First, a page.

Meta is planning to bring its Horizon Worlds social metaverse platform to the web, Meta CTO Andrew “Boz” Bosworth said in a tweet on Thursday. Being available on the web would mark a major expansion for the platform, which is currently only available on its Quest VR headsets.
A web version isn’t the only one in the works — this week, Meta VP of Horizon Vivek Sharma told The Verge that it’s working on bringing Horizon to mobile phones later this year and is in “early discussions” about bringing it to game consoles. However, it’s still unclear exactly when Horizon might expand to the web, and Meta spokesperson Iska Saric said there were “no timing details to share at this time” when we asked.
Boz’s tweet was included in a thread defending Horizon’s newly-announced fee structure for creators, which has come under some scrutiny. On Tuesday, Meta revealed that for Horizon purchases, it would take a 25 percent cut of the percentage left after any platform fees.
For the Horizon web app, this means that Meta would only take 25 percent, as Boz pointed out. But for platforms with a 30 percent fee, like Meta’s own Quest Store, it would take 25 percent of 70 percent. That means that for goods sold in Horizon on a Quest VR device, Meta will take an eye-popping 47.5 percent of each transaction.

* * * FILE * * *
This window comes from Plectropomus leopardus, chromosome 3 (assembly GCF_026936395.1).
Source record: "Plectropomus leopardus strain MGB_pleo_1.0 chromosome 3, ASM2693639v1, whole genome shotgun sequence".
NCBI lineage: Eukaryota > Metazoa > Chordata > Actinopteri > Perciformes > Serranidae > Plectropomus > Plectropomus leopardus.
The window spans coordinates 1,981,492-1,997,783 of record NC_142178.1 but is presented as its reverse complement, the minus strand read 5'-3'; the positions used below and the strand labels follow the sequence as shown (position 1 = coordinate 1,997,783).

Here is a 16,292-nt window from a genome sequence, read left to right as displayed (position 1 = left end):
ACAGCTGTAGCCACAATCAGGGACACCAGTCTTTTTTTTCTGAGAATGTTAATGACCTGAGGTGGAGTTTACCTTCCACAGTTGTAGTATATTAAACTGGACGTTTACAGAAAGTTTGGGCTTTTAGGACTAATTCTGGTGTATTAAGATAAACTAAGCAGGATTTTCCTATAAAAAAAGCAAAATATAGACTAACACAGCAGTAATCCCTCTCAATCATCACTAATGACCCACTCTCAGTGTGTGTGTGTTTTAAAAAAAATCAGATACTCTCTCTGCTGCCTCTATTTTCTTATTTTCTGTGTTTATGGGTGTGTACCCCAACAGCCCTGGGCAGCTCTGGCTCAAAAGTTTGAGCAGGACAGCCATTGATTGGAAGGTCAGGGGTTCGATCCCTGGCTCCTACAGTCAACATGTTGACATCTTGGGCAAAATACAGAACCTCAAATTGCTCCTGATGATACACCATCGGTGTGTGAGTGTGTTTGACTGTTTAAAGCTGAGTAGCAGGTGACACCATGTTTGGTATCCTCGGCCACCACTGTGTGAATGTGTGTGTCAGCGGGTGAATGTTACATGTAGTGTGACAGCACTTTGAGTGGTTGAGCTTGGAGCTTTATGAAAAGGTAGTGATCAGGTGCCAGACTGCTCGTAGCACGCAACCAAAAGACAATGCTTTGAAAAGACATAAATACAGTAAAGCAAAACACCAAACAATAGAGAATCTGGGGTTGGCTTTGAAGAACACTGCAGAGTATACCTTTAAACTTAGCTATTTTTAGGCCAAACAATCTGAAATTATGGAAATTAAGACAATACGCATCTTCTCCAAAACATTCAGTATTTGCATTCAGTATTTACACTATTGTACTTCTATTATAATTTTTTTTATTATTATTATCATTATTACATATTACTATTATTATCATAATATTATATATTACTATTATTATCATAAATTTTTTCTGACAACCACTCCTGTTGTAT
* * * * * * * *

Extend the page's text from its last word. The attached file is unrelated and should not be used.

Boz claims that rate is lower than some other “world-building platforms” — a shot that seems to be aimed in part at Roblox, which has also come under criticism for how it pays developers. In a chart showing “the estimated utilization of each dollar spent on Roblox,” Roblox indicates that it pays developers just 28.1 percent of each dollar, meaning Meta’s Horizon cut, even from purchases on Quest headsets, seems to be lower than what Roblox takes on its platform. And in expanding from VR to platforms like mobile and the web, Meta will be taking Roblox head-on, so this might not be the last time we see Meta make some pointed words in Roblox’s direction.
Meta has also often criticized Apple for taking a 30 percent cut of many App Store transactions — Boz did so in his thread on Thursday as well — and Apple had some of its own sharp language for Meta. “Meta has repeatedly taken aim at Apple for charging developers a 30% commission for in-app purchases in the App Store — and have used small businesses and creators as a scapegoat at every turn,” Apple spokesperson Fred Sainz said to MarketWatch. “Now — Meta seeks to charge those same creators significantly more than any other platform. [Meta’s] announcement lays bare Meta’s hypocrisy. It goes to show that while they seek to use Apple’s platform for free, they happily take from the creators and small businesses that use their own.”